Travelling to work is one thing. Travelling for work is another. A recent study of Australian university staffwho travel for work revealed common difficulties. All participants reported that their disability, whether declared or not, affected their ability to undertake work-based travel. Some of their necessary compromises involved extra cost at their own expense.
There are four things that make travelling for work difficult for people with disability. They are the way the current system is designed, stigma and victimisation, self reliance and asking for help. And of course, double the effort that anyone else takes for an event-free journey. These factors also apply to the tourism sector. That’s because academics who frequently travel for work might extend their stay for a short vacation. They might take their family too.
The university travel booking service on campus often asked participants to seek additional information themselves. This was not seen as part of the service. One participant found it easier to bypass the system and do their own bookings even though they had to foot the bill. Potentially, the system isn’t smooth sailing for others either.
Another participant was told by a supervisor they couldn’t be an academic if it meant travelling overseas. Booking travel also meant revealing a previously hidden disability. This is a tricky area. Other articles have revealed the reticence to declare a disability for fear of discrimination and disbelief.
Abstract: In an ideal world, inclusive travel services would value each person, support full participation and seek to embrace the similarities, as well as the differences, to be found in society. Anecdotally at least, it seems the unspoken truth for many individuals with a disability is that efforts to engage in any form of travel are often thwarted by poor service provision, systemic bias and discrimination. Using an inductive line of inquiry, this Australian study sought to detail how staff with a disability in the higher education sector negotiated their work-related travel responsibilities. Findings revealed that many felt compromised by current systems and practices with many required to go ‘above and beyond’ that expected of their work colleagues. The results of the research project serve to inform employers about the often unvoiced challenges employees with disabilities face when meeting work-based travel expectations. The findings also contribute directly to the transformative service research agenda by offering clear insight into how the travel and hospitality industry might be more inclusive of employees travelling for work-based purposes to the benefit of all parties.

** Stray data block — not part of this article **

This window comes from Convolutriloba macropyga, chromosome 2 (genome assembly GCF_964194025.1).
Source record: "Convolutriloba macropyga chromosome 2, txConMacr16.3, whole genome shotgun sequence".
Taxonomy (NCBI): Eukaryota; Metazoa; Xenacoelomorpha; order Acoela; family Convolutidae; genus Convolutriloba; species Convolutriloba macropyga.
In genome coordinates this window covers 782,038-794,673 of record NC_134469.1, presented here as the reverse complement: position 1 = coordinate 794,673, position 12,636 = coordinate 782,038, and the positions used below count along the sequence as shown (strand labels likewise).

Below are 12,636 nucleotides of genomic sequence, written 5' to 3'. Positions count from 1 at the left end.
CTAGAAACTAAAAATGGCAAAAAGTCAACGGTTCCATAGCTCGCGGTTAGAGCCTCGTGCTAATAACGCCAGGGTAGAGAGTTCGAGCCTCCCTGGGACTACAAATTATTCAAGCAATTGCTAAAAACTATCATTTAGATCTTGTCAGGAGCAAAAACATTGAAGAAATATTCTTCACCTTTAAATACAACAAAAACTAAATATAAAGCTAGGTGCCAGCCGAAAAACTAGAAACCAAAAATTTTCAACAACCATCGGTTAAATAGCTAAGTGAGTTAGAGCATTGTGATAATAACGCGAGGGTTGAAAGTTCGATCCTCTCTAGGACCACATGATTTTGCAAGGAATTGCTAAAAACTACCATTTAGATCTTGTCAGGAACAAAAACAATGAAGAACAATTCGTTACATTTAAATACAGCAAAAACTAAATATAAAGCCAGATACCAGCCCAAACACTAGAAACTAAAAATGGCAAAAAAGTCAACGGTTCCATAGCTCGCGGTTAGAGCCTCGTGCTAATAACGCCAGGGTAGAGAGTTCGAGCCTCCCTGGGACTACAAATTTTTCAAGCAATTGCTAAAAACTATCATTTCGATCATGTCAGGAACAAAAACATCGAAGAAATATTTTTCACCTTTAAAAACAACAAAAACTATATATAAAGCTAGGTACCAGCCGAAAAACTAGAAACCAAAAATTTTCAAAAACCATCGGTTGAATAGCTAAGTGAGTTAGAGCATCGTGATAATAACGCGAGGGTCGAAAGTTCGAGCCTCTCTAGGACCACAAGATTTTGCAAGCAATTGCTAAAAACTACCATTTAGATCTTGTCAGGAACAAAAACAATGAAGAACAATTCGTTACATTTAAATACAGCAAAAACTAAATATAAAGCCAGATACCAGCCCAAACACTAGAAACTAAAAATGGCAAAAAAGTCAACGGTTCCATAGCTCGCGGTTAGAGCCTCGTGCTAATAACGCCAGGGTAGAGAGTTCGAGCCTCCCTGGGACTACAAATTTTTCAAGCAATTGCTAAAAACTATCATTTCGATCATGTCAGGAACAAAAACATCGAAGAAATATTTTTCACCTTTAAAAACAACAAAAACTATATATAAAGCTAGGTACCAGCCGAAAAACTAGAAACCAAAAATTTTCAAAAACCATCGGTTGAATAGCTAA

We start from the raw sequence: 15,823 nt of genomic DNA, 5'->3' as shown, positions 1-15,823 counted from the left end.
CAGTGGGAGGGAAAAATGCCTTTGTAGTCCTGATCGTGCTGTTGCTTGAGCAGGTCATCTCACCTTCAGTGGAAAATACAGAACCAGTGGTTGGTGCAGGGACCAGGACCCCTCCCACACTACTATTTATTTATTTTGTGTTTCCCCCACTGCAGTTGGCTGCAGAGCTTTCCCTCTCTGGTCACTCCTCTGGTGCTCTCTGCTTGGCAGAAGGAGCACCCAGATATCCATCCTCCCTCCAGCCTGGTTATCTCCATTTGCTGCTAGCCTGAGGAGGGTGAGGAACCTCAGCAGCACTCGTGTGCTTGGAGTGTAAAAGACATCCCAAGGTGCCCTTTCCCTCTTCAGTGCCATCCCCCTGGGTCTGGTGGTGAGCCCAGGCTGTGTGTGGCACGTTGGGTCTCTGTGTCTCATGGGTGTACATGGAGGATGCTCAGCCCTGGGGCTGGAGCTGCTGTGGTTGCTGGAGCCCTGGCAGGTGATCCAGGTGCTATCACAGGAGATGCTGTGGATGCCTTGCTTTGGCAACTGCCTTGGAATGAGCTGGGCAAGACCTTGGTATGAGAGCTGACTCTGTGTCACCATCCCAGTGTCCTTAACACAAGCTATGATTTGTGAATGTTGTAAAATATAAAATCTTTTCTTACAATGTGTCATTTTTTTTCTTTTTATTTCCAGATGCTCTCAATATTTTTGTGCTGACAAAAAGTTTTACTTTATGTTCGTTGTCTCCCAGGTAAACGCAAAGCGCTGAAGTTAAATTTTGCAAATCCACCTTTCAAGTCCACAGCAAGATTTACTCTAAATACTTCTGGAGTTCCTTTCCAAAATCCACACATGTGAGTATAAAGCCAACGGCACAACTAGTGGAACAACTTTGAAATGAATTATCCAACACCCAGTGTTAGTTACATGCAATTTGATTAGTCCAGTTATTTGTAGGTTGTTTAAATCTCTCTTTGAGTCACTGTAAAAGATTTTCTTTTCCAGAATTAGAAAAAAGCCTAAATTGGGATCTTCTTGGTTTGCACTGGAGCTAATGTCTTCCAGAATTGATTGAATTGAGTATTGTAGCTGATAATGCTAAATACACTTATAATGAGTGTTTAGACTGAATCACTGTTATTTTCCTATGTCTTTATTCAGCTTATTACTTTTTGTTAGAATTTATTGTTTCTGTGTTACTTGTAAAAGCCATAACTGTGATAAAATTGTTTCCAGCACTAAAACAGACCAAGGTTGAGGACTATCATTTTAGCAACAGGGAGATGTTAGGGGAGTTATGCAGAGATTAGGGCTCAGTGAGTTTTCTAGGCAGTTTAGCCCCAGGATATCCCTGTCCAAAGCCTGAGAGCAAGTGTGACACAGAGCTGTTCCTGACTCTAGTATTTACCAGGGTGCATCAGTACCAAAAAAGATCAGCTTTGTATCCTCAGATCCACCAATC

Buildings from previous centuries didn’t consider access and inclusion, so the two don’t go together well. Historic England has taken on the challenge with their updated guide, Easy Access to Historic Buildings. The guide also includes information for businesses and attractions within an historic site, such as shops and cafes. These places aren’t necessarily historic, but add to the overall visitor experience. The guide is comprehensive and replaces their 2004 edition. It can be downloaded in sections.
Historic landscapes, gardens and open spaces are there for everyone to enjoy. Historic England has produced a guide for anyone working to open up historic sites to a wider audience. This edition promotes an inclusive approach to ensure that every visitor to an historic park, garden or landscape has a meaningful experience – not just physical access. Property owners and managers designers, and planners should find the guide helpful in tackling all aspects of the visitor experience. The key elements of the Easy Access to Historic Landscapes guide are:
Who is the customer of inclusive tourism? Everyone! This is the introduction to the visits4U Access Guide for tourism operators. The Guide is from Europe. It has a project guide and a short online training course. The good part of this training course is that it comes in text and audio voice-over. A PDF transcription for each module is available for download.